From Law to Data (FLAMES course)

In February 2019 I organized and taught a 12-hour course introducing legal researchers to data analysis. This initiative was born out of the recognition that lawyers' data skills lagged behind most other disciplines.

The class was offered through the FLAMES network which supports methodological training for young researchers at Flemish universities. It proved considerably popular: course registrations reached room capacity (over 50 students) with several more on the waiting list.

The course was a first of a kind in Belgium in that it tailored introduction to data analysis to legal research. We faced a number of obstacles in designing and teaching the course:

  • our target audience did not have a basic scientific vocabulary (e.g. variables/observations)
  • no/minimal previous methodological or statistical training
  • little interest in empirical research
  • no experience with programming
  • a dearth of continuous variables

The interest in the course demonstrated, however, that a good portion of young legal researchers in Belgium was at least wary of their limited analytical skillset and willing to learn. We were heartened to see the enthusiasm of many students in the class.

The course was split in four 3-hour classes which covered roughly the following topics:

  1. Rectangular spreadsheets and manually coding information in Excel
  2. First steps in R and importing Excel spreadsheet into R
  3. Data wrangling and visualization
  4. Reading PDF files, document-term matrices and wordclouds

We tried combining topics of general data-related importance, such as rectangular spreadsheets and summary statistics, with tools more specifically relevant to lawyers, such as processing text-data from PDF files.

In the Excel part we drew heavily on a fantastically useful paper by Broman and Woo (2018) which catalogues best data organization practices for spreadsheets. The content of this paper was perfectly suited to open our gentle introduction to data analysis.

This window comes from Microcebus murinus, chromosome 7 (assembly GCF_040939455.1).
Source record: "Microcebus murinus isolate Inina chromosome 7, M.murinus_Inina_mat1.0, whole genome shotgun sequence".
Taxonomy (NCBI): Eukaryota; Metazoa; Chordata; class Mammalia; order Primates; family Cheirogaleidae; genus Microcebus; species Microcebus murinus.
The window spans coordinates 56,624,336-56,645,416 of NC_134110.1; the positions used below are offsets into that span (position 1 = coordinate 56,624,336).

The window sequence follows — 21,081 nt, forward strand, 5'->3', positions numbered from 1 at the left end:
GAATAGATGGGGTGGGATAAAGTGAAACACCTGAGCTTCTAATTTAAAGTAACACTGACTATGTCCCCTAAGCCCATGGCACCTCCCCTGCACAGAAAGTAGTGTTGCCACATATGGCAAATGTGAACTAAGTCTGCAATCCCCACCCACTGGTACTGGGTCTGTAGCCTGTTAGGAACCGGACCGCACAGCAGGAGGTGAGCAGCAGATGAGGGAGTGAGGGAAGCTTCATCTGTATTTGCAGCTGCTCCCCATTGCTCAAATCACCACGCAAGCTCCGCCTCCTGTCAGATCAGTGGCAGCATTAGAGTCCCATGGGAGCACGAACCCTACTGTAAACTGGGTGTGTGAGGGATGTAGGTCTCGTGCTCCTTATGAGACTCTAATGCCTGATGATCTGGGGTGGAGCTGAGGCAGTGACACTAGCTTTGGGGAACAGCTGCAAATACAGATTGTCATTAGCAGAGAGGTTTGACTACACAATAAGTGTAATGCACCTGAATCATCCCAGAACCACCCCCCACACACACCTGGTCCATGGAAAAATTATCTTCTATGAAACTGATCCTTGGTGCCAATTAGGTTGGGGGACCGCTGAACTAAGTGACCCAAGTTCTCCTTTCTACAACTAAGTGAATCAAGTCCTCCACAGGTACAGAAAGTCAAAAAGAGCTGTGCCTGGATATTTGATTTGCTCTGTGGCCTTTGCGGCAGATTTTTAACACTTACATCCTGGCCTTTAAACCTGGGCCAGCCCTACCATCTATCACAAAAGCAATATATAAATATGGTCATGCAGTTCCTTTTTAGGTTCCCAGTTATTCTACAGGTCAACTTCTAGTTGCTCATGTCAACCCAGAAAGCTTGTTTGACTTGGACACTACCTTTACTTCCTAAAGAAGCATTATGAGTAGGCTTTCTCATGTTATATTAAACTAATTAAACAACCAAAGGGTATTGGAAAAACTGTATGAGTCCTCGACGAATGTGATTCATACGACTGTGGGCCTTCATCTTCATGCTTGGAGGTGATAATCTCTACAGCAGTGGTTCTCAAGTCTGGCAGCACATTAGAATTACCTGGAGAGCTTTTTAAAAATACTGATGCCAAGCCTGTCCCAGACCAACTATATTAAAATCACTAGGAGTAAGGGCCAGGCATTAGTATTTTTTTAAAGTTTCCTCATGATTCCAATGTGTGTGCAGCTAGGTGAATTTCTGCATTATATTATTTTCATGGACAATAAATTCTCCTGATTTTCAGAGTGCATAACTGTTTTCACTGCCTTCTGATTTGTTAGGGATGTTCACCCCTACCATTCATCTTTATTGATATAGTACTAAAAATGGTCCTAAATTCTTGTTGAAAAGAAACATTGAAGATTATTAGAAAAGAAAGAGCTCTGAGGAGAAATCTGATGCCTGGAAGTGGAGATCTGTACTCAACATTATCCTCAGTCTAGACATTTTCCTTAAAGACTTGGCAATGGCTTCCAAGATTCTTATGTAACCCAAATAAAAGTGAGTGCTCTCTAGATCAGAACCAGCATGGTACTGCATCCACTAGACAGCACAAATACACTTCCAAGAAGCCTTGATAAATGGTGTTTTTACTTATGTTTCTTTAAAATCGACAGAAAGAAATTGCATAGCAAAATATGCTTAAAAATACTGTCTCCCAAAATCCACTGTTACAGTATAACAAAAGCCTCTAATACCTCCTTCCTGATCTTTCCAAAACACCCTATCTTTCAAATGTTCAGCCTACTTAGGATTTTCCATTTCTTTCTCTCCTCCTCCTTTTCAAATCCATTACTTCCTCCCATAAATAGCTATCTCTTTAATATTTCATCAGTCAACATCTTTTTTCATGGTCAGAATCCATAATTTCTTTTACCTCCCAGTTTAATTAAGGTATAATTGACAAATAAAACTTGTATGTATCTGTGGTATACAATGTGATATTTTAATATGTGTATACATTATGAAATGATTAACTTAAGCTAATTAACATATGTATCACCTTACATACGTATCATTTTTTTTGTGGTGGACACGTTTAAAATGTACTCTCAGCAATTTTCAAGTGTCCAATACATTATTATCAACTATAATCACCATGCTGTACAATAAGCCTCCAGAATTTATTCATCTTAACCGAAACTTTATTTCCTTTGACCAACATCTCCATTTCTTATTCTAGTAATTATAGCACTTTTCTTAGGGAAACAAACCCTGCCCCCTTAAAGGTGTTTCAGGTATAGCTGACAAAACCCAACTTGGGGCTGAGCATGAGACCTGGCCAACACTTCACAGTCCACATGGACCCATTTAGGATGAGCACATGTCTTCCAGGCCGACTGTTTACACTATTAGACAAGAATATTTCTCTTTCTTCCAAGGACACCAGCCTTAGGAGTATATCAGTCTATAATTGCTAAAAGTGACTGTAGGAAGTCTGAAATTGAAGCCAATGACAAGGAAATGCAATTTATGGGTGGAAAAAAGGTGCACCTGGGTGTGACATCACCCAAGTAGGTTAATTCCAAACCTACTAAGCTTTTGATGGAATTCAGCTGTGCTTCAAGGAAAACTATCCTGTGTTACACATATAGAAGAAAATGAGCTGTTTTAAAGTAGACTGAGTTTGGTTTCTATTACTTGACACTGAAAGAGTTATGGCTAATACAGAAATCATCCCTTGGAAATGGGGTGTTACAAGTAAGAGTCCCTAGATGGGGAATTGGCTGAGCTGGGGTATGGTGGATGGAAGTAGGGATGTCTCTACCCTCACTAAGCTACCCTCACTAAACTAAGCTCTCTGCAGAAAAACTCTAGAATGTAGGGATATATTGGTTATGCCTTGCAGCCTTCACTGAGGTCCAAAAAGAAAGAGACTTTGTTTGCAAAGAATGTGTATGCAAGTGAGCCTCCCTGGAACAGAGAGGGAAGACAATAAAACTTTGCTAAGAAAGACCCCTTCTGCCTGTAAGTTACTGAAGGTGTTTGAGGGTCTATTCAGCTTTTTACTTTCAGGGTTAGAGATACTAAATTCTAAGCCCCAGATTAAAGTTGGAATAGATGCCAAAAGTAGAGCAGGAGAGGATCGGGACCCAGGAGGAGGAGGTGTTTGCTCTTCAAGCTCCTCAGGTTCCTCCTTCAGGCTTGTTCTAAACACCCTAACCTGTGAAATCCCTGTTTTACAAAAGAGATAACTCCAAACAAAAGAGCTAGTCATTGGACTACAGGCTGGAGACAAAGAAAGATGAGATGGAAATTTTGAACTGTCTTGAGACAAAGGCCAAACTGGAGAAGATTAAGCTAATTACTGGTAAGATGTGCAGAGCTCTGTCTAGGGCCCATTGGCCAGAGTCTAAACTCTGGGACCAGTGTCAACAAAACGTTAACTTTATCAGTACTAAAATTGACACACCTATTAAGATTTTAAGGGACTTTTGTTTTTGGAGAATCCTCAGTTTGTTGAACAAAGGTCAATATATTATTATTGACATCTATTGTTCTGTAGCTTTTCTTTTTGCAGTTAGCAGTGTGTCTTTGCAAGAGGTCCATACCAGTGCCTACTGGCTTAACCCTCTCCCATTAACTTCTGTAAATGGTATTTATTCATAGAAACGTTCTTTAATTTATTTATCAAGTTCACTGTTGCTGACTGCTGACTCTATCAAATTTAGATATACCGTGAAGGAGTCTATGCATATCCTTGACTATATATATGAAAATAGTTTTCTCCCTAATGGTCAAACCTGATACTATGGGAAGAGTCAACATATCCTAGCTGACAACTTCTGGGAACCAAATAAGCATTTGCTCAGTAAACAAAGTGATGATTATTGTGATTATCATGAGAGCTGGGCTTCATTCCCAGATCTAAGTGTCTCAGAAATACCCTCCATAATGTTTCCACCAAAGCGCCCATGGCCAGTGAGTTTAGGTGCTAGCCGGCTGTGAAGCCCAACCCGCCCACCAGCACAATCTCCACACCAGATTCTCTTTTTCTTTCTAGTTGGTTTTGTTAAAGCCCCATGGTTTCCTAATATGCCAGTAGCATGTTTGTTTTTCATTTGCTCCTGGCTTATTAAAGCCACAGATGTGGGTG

Unlike most R courses we focused in particular on working with binary, categorical and character data, at some cost to continuous and numerical data. This was a conscious choice made with the objective of bringing the course as close as possible to how our target group conducted research.

We made tidyverse functions a core part of the course, although we also introduced base alternatives. This resulted, among others, in an interesting split between students who quickly took to piping (%>%) and others who preferred the standard method. The full list of packages used during the course:


Plotting focused on trends over time, with data filtered, grouped and summarized using the dplyr toolkit.

decisions %>%
  group_by(year) %>%
  mutate(avg_length = mean(length)) %>%
  ggplot(aes(x=year,y=avg_length,color=n_judges)) + geom_line() + theme_classic()

The course received overall good feedback from the participants. The average rating of the course was 7.9 out of 10. The written feedback brought up the issue of seeing better what R can do. We found it at times a difficult balancing act to demonstrate the very far-reaching capacities of R and teaching the basics of programming. In the future we will present more of the former to stimulate interest in R, as ultimately learning programming hinges a great deal on individual motivation to develop skills outside classroom.

Michal Ovádek
Michal Ovádek
Postdoctoral researcher

I am a scholar of law and politics in the European Union.